Art Neville, member of Neville Brothers, dies at 81

FILE - This 2005 file photo shows singer Art Neville performing during the "From the Big Apple to the Big Easy" benefit concert in New York.

NEW ORLEANS — Art Neville, a member of a storied New Orleans musical family who performed with his siblings in The Neville Brothers band and founded the groundbreaking funk group The Meters, died Monday. The artist nicknamed “Poppa Funk” was 81.

Neville’s manager, Kent Sorrell, said Neville died at his home.

“Art ‘Poppa Funk’ Neville passed away peacefully this morning at home with his adoring wife, Lorraine, by his side,” Sorrell said in an email.

The cause of death was not immediately available but Neville had battled a number of health issues including complications from back surgery.

“Louisiana lost an icon today,” Gov. John Bel Edwards said in a news release.

The Neville Brothers spent some of their childhood in the now demolished Calliope housing project in New Orleans and some at a family home in uptown New Orleans.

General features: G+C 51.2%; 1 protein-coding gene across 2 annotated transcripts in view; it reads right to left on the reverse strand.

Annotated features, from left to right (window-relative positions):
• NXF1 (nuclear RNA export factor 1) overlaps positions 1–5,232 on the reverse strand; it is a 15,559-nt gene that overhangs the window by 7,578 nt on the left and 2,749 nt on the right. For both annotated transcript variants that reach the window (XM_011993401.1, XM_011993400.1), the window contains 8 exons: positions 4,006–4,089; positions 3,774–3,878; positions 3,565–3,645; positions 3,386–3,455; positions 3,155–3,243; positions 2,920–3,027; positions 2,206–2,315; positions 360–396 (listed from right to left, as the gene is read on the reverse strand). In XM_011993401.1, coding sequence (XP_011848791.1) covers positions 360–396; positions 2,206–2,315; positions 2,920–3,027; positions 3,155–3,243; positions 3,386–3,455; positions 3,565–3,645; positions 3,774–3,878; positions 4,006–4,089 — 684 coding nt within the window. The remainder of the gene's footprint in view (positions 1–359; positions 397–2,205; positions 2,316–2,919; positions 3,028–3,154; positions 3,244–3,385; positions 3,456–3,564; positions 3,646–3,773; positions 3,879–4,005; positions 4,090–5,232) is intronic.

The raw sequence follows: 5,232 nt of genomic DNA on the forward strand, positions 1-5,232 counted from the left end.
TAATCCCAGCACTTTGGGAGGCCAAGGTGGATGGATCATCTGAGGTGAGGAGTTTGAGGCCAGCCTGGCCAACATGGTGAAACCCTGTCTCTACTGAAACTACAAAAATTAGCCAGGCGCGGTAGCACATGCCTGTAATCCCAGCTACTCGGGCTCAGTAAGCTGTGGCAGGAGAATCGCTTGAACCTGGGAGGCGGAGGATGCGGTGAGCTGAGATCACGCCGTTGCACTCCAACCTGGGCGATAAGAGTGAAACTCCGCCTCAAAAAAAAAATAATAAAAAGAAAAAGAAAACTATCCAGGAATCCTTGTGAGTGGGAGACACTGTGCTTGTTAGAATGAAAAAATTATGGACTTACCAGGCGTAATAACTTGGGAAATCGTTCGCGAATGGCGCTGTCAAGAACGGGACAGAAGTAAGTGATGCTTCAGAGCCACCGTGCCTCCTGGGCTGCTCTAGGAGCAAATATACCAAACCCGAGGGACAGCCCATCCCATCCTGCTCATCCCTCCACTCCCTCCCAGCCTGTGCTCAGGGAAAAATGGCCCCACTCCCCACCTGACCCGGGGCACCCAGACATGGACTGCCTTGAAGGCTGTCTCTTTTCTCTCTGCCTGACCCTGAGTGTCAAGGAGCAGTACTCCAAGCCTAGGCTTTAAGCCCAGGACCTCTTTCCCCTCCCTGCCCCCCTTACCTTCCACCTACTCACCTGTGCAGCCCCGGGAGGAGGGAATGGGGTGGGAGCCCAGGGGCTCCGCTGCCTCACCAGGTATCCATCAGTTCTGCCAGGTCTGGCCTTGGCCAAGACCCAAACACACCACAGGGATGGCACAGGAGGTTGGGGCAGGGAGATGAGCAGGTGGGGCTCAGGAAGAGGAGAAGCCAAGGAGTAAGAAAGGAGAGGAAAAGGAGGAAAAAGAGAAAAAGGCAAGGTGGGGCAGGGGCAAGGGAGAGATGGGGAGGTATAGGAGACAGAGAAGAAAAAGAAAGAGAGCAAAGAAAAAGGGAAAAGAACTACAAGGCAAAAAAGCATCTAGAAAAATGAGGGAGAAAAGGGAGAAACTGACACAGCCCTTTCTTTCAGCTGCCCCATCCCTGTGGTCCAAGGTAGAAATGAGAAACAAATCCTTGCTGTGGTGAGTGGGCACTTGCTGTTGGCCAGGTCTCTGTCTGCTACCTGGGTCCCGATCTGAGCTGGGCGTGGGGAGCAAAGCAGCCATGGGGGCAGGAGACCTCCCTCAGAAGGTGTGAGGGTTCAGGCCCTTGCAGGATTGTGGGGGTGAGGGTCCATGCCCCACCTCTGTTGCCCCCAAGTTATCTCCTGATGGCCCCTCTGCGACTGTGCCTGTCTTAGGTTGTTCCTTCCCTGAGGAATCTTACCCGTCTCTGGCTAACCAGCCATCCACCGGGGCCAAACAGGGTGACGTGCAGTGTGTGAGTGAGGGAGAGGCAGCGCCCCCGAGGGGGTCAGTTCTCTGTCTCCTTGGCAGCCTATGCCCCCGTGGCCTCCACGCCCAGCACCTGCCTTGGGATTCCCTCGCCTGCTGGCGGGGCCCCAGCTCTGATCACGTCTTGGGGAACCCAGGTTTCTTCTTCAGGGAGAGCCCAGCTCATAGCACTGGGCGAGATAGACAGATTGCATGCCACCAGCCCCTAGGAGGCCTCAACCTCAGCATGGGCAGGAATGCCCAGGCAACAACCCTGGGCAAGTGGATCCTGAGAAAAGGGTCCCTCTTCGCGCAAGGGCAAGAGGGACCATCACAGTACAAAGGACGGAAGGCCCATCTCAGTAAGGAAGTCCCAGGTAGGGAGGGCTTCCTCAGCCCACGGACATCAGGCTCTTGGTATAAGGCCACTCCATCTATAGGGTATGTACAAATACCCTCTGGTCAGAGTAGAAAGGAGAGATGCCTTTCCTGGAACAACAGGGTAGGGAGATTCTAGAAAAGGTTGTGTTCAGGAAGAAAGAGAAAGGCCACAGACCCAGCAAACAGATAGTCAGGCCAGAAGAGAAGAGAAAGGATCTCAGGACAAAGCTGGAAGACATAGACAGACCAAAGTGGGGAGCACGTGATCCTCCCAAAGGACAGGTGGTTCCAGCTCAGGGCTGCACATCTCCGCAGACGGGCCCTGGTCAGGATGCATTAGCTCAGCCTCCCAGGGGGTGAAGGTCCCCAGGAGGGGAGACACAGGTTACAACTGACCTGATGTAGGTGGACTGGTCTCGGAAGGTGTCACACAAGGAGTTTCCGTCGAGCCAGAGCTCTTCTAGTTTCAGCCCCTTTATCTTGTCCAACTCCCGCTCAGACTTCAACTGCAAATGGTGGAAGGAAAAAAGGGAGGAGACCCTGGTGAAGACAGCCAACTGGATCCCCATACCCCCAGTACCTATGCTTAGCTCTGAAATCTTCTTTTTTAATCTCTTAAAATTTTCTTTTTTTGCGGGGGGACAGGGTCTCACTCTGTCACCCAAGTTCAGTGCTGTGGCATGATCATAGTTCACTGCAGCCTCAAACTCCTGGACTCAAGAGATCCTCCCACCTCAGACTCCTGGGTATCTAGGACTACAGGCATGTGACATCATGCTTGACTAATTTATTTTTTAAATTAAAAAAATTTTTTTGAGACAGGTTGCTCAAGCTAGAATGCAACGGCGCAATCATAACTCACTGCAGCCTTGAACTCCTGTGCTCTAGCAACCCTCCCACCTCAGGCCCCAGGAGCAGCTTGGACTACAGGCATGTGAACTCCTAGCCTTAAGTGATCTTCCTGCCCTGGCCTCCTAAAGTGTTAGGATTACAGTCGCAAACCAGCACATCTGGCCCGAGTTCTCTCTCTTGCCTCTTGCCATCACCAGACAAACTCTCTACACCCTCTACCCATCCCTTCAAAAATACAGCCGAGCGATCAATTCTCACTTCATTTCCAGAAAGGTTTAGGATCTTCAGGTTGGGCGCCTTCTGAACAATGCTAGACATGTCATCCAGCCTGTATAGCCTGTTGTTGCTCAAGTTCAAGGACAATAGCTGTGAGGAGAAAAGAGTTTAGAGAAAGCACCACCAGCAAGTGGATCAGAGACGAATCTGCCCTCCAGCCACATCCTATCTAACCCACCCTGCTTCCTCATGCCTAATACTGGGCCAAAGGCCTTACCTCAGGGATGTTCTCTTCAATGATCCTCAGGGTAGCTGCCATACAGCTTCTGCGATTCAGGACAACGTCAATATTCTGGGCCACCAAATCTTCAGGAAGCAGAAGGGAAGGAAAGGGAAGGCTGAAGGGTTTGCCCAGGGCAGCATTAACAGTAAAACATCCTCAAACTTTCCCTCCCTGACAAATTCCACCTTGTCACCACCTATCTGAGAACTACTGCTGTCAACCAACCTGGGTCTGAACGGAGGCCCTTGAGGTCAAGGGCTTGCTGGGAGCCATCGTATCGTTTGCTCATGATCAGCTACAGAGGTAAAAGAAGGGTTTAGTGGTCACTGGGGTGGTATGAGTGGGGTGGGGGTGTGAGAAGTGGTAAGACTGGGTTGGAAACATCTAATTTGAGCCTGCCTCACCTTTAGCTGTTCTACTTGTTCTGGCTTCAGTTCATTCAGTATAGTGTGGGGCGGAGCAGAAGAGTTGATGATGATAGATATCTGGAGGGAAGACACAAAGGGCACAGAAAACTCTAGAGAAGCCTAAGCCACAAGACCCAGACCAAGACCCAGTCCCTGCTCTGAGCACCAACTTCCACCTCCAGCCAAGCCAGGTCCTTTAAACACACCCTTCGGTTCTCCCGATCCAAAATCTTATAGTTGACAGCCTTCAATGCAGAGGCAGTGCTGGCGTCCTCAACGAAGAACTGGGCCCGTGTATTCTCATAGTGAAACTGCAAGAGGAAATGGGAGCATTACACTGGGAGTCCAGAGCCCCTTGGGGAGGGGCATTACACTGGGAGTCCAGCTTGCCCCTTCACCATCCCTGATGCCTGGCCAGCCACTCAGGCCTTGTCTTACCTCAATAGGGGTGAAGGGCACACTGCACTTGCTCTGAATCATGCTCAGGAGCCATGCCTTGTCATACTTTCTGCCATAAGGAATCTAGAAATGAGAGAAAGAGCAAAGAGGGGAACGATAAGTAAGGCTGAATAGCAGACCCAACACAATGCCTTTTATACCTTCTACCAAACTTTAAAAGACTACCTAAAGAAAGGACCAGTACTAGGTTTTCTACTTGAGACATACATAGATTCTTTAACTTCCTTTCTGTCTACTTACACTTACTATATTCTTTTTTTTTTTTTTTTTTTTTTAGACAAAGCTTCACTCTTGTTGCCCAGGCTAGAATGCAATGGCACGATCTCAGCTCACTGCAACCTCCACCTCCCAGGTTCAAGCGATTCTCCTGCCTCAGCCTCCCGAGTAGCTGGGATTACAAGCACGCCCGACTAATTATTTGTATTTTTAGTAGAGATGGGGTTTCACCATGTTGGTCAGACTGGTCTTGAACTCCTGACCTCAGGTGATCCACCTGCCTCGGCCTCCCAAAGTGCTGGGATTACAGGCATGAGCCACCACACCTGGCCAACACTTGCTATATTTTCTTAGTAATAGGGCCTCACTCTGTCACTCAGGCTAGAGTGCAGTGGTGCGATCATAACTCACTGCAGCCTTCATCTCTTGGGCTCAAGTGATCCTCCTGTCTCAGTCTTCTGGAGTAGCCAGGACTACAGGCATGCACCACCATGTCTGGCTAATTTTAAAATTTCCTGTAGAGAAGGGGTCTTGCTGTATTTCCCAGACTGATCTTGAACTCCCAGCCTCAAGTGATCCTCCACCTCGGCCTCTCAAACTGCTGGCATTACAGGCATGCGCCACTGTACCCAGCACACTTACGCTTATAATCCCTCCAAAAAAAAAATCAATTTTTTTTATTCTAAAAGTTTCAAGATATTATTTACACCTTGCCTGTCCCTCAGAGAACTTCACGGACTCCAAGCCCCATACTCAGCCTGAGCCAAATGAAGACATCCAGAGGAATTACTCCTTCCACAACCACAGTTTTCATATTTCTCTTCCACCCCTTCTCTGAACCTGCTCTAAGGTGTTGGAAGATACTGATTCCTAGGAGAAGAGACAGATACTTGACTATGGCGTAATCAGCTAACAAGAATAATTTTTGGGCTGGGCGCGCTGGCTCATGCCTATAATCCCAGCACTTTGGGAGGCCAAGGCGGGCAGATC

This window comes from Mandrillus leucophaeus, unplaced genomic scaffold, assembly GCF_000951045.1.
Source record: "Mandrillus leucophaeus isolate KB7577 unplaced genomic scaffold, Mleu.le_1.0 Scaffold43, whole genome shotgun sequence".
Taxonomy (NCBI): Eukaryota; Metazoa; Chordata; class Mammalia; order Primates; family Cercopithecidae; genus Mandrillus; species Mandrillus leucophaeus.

In a 2003 interview with Offbeat magazine, Art Neville described going to a Methodist church as a child where he had his first encounter with a keyboard.

“My grandmother used to clean the pulpit. She was in there cleaning it one day and I guess she was babysitting me ’cause I was in there with her. She went to one side and all of a sudden I was on the side where the organ was,” he said. “Something told me to turn it on. I reached up and pressed a bass note and it scared the daylights out of me!”

That experience helped kick off a lifelong career as a keyboardist and vocalist.

The Neville Brothers — Art, Charles, Cyril and Aaron — started singing as kids but then went their separate ways in the 1950s and ’60s. In 1954 Art Neville was in high school when he sang the lead on the Hawketts’ remake of a country song called “Mardi Gras Mambo.”

He told the public radio show “American Routes” how he was recruited by the Hawketts. “I don’t know how they found out where I lived,” he said in the interview. “But they needed a piano player. And they came up to the house and they asked my mother and father could I go.”

More than 60 years later, the song remains a staple of the Carnival season, but that longevity never translated into financial success for Art Neville who received no money for it.